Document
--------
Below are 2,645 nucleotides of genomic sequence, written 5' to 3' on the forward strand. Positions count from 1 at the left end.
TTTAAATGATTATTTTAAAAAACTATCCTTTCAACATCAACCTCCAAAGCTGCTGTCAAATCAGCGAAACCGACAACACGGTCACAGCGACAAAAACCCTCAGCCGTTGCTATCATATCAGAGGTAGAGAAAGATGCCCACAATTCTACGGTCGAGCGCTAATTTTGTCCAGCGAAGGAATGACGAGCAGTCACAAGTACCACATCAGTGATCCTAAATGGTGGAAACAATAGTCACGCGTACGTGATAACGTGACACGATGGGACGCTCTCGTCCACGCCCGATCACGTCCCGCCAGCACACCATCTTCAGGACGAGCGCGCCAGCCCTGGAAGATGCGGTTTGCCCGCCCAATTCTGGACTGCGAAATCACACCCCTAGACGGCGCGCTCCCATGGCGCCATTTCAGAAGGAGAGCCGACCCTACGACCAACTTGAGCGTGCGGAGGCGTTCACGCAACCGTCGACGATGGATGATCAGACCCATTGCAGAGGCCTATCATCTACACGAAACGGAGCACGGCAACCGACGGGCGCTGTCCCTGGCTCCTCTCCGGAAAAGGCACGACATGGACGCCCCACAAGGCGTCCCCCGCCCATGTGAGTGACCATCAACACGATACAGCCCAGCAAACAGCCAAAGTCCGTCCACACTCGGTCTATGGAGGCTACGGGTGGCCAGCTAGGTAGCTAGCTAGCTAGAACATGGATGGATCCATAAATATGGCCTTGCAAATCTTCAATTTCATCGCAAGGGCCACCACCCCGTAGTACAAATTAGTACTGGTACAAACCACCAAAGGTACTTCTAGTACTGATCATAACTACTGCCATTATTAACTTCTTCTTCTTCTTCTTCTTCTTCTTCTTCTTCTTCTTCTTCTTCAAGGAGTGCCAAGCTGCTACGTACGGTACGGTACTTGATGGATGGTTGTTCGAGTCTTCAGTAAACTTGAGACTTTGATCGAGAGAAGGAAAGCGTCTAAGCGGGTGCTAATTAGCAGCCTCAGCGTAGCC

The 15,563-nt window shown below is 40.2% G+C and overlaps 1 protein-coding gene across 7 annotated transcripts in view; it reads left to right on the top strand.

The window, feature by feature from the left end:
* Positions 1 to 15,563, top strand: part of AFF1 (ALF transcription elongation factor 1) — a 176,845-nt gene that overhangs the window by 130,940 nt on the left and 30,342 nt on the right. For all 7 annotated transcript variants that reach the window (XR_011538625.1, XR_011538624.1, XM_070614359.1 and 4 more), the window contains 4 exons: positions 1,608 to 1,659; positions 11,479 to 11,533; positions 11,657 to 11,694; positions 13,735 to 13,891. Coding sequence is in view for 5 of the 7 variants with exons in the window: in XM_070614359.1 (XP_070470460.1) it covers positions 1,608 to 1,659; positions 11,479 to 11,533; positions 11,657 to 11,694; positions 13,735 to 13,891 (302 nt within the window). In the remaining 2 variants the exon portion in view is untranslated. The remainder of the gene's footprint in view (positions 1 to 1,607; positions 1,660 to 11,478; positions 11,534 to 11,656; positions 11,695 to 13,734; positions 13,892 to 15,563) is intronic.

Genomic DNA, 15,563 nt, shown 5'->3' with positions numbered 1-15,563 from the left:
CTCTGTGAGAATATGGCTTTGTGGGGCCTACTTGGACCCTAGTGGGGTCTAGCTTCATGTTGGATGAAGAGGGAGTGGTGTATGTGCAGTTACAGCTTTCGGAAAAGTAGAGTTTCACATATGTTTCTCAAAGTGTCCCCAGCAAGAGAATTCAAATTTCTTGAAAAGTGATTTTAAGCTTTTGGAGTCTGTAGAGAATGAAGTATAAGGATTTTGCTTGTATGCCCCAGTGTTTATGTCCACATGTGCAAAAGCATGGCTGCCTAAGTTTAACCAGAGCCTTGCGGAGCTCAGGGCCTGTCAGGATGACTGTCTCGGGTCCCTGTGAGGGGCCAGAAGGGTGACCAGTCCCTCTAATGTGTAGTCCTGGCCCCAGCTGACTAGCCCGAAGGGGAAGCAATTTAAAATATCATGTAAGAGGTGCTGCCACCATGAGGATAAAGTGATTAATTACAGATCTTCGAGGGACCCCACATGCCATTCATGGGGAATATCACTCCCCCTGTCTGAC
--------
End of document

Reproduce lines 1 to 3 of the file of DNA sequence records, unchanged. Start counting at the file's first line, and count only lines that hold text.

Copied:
Below are 2,645 nucleotides of genomic sequence, written 5' to 3' on the forward strand. Positions count from 1 at the left end.
TTTAAATGATTATTTTAAAAAACTATCCTTTCAACATCAACCTCCAAAGCTGCTGTCAAATCAGCGAAACCGACAACACGGTCACAGCGACAAAAACCCTCAGCCGTTGCTATCATATCAGAGGTAGAGAAAGATGCCCACAATTCTACGGTCGAGCGCTAATTTTGTCCAGCGAAGGAATGACGAGCAGTCACAAGTACCACATCAGTGATCCTAAATGGTGGAAACAATAGTCACGCGTACGTGATAACGTGACACGATGGGACGCTCTCGTCCACGCCCGATCACGTCCCGCCAGCACACCATCTTCAGGACGAGCGCGCCAGCCCTGGAAGATGCGGTTTGCCCGCCCAATTCTGGACTGCGAAATCACACCCCTAGACGGCGCGCTCCCATGGCGCCATTTCAGAAGGAGAGCCGACCCTACGACCAACTTGAGCGTGCGGAGGCGTTCACGCAACCGTCGACGATGGATGATCAGACCCATTGCAGAGGCCTATCATCTACACGAAACGGAGCACGGCAACCGACGGGCGCTGTCCCTGGCTCCTCTCCGGAAAAGGCACGACATGGACGCCCCACAAGGCGTCCCCCGCCCATGTGAGTGACCATCAACACGATACAGCCCAGCAAACAGCCAAAGTCCGTCCACACTCGGTCTATGGAGGCTACGGGTGGCCAGCTAGGTAGCTAGCTAGCTAGAACATGGATGGATCCATAAATATGGCCTTGCAAATCTTCAATTTCATCGCAAGGGCCACCACCCCGTAGTACAAATTAGTACTGGTACAAACCACCAAAGGTACTTCTAGTACTGATCATAACTACTGCCATTATTAACTTCTTCTTCTTCTTCTTCTTCTTCTTCTTCTTCTTCTTCTTCTTCAAGGAGTGCCAAGCTGCTACGTACGGTACGGTACTTGATGGATGGTTGTTCGAGTCTTCAGTAAACTTGAGACTTTGATCGAGAGAAGGAAAGCGTCTAAGCGGGTGCTAATTAGCAGCCTCAGCGTAGCC

The 15,563-nt window shown below is 40.2% G+C and overlaps 1 protein-coding gene across 7 annotated transcripts in view; it reads left to right on the top strand.